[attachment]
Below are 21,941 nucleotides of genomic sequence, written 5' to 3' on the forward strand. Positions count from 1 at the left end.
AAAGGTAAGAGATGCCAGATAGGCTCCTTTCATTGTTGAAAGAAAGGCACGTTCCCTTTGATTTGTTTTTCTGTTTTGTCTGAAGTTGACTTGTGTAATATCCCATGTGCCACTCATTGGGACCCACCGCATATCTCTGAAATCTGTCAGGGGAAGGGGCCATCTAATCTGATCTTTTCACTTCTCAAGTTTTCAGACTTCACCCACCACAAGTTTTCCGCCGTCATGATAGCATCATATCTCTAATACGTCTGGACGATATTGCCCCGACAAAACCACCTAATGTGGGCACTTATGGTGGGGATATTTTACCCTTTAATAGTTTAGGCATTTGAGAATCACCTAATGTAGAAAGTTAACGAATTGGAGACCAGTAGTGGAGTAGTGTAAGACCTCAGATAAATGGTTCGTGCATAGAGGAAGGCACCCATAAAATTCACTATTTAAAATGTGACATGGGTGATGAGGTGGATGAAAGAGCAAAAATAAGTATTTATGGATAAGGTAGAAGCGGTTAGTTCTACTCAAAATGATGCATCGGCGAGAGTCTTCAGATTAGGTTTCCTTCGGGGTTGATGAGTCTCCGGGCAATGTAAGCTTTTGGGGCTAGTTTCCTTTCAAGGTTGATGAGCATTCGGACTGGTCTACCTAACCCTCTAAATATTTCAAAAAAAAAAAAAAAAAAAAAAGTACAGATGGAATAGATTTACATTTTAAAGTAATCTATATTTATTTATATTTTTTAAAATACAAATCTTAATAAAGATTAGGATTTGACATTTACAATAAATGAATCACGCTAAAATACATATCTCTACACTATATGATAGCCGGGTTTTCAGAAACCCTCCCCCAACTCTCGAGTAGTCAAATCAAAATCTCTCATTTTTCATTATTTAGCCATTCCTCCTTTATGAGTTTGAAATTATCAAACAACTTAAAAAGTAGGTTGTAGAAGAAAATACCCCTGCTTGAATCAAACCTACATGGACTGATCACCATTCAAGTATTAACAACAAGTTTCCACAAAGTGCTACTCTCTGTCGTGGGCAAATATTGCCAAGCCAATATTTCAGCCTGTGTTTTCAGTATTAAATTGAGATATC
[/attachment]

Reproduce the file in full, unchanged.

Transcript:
Below are 21,941 nucleotides of genomic sequence, written 5' to 3' on the forward strand. Positions count from 1 at the left end.
AAAGGTAAGAGATGCCAGATAGGCTCCTTTCATTGTTGAAAGAAAGGCACGTTCCCTTTGATTTGTTTTTCTGTTTTGTCTGAAGTTGACTTGTGTAATATCCCATGTGCCACTCATTGGGACCCACCGCATATCTCTGAAATCTGTCAGGGGAAGGGGCCATCTAATCTGATCTTTTCACTTCTCAAGTTTTCAGACTTCACCCACCACAAGTTTTCCGCCGTCATGATAGCATCATATCTCTAATACGTCTGGACGATATTGCCCCGACAAAACCACCTAATGTGGGCACTTATGGTGGGGATATTTTACCCTTTAATAGTTTAGGCATTTGAGAATCACCTAATGTAGAAAGTTAACGAATTGGAGACCAGTAGTGGAGTAGTGTAAGACCTCAGATAAATGGTTCGTGCATAGAGGAAGGCACCCATAAAATTCACTATTTAAAATGTGACATGGGTGATGAGGTGGATGAAAGAGCAAAAATAAGTATTTATGGATAAGGTAGAAGCGGTTAGTTCTACTCAAAATGATGCATCGGCGAGAGTCTTCAGATTAGGTTTCCTTCGGGGTTGATGAGTCTCCGGGCAATGTAAGCTTTTGGGGCTAGTTTCCTTTCAAGGTTGATGAGCATTCGGACTGGTCTACCTAACCCTCTAAATATTTCAAAAAAAAAAAAAAAAAAAAAAGTACAGATGGAATAGATTTACATTTTAAAGTAATCTATATTTATTTATATTTTTTAAAATACAAATCTTAATAAAGATTAGGATTTGACATTTACAATAAATGAATCACGCTAAAATACATATCTCTACACTATATGATAGCCGGGTTTTCAGAAACCCTCCCCCAACTCTCGAGTAGTCAAATCAAAATCTCTCATTTTTCATTATTTAGCCATTCCTCCTTTATGAGTTTGAAATTATCAAACAACTTAAAAAGTAGGTTGTAGAAGAAAATACCCCTGCTTGAATCAAACCTACATGGACTGATCACCATTCAAGTATTAACAACAAGTTTCCACAAAGTGCTACTCTCTGTCGTGGGCAAATATTGCCAAGCCAATATTTCAGCCTGTGTTTTCAGTATTAAATTGAGATATC